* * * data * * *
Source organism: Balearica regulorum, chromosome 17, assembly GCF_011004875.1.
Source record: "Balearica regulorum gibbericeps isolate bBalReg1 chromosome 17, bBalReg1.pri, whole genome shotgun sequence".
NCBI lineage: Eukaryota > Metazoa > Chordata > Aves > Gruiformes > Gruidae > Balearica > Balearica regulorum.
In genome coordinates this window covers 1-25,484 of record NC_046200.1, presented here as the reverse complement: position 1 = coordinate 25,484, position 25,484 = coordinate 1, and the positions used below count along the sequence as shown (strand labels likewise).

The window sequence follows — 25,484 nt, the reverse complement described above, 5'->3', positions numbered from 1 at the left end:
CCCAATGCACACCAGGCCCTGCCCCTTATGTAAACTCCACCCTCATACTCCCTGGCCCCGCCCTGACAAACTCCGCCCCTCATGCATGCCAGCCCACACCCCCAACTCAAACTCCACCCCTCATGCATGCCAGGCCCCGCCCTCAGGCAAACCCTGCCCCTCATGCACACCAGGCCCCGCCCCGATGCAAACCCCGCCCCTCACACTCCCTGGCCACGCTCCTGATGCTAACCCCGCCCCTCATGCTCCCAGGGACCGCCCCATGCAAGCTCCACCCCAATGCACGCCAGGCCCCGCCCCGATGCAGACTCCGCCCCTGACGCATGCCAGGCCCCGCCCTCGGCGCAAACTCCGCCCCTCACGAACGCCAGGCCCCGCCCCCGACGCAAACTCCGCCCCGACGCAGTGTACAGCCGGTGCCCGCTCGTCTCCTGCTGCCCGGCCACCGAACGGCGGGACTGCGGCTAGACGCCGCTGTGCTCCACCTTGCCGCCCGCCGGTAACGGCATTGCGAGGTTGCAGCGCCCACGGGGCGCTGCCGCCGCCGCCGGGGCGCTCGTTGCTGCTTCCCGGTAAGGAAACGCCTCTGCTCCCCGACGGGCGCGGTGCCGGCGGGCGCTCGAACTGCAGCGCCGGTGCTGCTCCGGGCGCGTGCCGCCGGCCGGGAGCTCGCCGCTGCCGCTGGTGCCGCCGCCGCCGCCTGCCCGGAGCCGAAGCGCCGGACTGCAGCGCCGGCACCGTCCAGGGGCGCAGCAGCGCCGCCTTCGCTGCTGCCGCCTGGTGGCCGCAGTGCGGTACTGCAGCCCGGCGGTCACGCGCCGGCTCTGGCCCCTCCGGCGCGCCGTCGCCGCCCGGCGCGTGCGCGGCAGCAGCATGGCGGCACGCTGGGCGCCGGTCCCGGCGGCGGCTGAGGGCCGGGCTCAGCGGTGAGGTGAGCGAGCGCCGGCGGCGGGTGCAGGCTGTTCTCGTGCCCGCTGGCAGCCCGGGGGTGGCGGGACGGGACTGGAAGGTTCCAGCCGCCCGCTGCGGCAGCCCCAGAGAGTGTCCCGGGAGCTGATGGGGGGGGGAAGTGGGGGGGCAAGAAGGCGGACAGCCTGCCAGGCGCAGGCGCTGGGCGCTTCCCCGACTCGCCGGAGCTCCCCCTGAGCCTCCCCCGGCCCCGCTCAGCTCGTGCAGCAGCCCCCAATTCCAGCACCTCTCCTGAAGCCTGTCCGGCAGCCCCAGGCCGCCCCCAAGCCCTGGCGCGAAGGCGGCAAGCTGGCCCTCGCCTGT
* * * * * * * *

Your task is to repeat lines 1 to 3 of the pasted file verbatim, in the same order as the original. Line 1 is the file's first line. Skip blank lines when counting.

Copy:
Source organism: Balearica regulorum, chromosome 17, assembly GCF_011004875.1.
Source record: "Balearica regulorum gibbericeps isolate bBalReg1 chromosome 17, bBalReg1.pri, whole genome shotgun sequence".
NCBI lineage: Eukaryota > Metazoa > Chordata > Aves > Gruiformes > Gruidae > Balearica > Balearica regulorum.